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Ireland voters reject plan to abolish Senate

October 5, 2013
Associated Press

DUBLIN (AP) — Irish voters have rejected a government plan to abolish the country's Senate, a surprise result that deals a blow to Prime Minister Enda Kenny.

Saturday's official results show that the proposed constitutional amendment to eliminate Ireland's upper house of parliament was defeated with a 51.7 percent "no" vote.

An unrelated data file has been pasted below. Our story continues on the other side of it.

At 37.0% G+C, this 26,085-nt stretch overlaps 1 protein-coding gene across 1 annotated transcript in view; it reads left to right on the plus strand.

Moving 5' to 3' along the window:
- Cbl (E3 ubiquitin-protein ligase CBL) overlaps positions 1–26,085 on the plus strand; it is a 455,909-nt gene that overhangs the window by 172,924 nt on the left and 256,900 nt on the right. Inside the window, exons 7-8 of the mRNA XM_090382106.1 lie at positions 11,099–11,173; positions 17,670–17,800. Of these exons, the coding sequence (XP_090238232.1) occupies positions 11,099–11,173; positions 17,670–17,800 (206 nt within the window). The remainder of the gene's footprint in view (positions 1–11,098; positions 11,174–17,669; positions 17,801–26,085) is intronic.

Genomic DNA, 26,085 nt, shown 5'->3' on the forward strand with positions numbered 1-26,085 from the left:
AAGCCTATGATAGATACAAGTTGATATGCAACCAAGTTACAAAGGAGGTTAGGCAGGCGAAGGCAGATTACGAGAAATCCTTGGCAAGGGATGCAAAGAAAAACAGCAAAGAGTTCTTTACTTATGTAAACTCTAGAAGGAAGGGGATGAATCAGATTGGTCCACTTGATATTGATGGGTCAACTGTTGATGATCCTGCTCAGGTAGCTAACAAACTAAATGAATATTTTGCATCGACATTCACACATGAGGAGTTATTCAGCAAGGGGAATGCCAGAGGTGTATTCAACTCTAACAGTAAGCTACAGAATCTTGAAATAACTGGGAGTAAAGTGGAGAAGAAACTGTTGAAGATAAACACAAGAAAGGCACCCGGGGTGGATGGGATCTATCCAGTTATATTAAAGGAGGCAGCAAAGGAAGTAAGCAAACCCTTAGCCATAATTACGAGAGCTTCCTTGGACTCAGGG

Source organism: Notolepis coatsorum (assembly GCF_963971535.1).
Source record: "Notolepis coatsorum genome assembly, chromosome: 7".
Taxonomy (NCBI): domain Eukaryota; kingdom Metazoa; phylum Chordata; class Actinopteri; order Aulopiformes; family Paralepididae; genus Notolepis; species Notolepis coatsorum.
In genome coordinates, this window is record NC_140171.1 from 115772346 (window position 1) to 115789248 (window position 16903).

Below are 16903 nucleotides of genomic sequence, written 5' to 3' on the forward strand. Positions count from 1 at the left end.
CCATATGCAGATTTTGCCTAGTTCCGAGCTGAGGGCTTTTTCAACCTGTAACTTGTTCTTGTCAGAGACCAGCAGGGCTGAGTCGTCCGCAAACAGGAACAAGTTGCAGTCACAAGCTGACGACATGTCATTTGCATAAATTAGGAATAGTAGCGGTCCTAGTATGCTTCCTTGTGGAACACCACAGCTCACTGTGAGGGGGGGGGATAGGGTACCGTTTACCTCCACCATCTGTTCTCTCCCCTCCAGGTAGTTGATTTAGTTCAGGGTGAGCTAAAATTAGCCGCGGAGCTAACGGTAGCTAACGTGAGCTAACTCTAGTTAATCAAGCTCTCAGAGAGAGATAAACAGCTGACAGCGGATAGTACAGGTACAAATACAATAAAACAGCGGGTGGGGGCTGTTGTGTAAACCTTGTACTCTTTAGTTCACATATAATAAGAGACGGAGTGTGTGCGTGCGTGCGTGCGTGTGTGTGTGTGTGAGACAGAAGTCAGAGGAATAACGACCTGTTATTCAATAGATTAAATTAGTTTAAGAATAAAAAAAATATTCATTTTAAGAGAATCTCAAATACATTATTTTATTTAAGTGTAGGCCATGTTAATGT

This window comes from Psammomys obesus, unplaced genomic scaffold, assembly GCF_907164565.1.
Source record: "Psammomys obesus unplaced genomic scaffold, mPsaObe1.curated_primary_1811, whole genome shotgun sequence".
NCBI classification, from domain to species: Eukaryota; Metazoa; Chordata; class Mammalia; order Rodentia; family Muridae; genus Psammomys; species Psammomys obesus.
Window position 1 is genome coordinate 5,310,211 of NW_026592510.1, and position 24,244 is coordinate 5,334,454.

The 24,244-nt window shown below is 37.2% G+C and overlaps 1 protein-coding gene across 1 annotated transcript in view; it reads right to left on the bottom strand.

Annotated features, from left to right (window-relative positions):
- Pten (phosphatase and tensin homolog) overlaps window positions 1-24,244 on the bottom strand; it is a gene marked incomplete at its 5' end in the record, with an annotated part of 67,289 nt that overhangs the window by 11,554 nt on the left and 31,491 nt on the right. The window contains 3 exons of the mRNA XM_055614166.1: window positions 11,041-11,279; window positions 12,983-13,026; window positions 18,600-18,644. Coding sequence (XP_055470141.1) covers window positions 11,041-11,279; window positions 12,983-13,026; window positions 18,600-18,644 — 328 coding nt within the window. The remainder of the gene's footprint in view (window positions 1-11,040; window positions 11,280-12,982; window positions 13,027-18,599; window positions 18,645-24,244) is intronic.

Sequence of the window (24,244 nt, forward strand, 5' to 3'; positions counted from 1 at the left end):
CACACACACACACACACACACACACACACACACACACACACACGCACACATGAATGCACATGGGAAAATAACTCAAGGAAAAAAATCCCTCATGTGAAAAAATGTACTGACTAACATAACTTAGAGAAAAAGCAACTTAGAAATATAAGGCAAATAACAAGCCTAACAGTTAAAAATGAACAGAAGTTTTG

All opinion polls during the monthlong campaign had suggested easy passage of Friday's referendum question.

Kenny's 2 1/2-year-old government had asked voters to agree to abolish the Senate, because the 60-senator chamber wields no essential powers and costs 20 million euros ($27 million) annually to run.

Supporters of the Senate's retention argued the government should reform and improve the Senate, not kill it.

Any amendments to Ireland's 1937 constitution require majority voter support in referendums.

 
 

 

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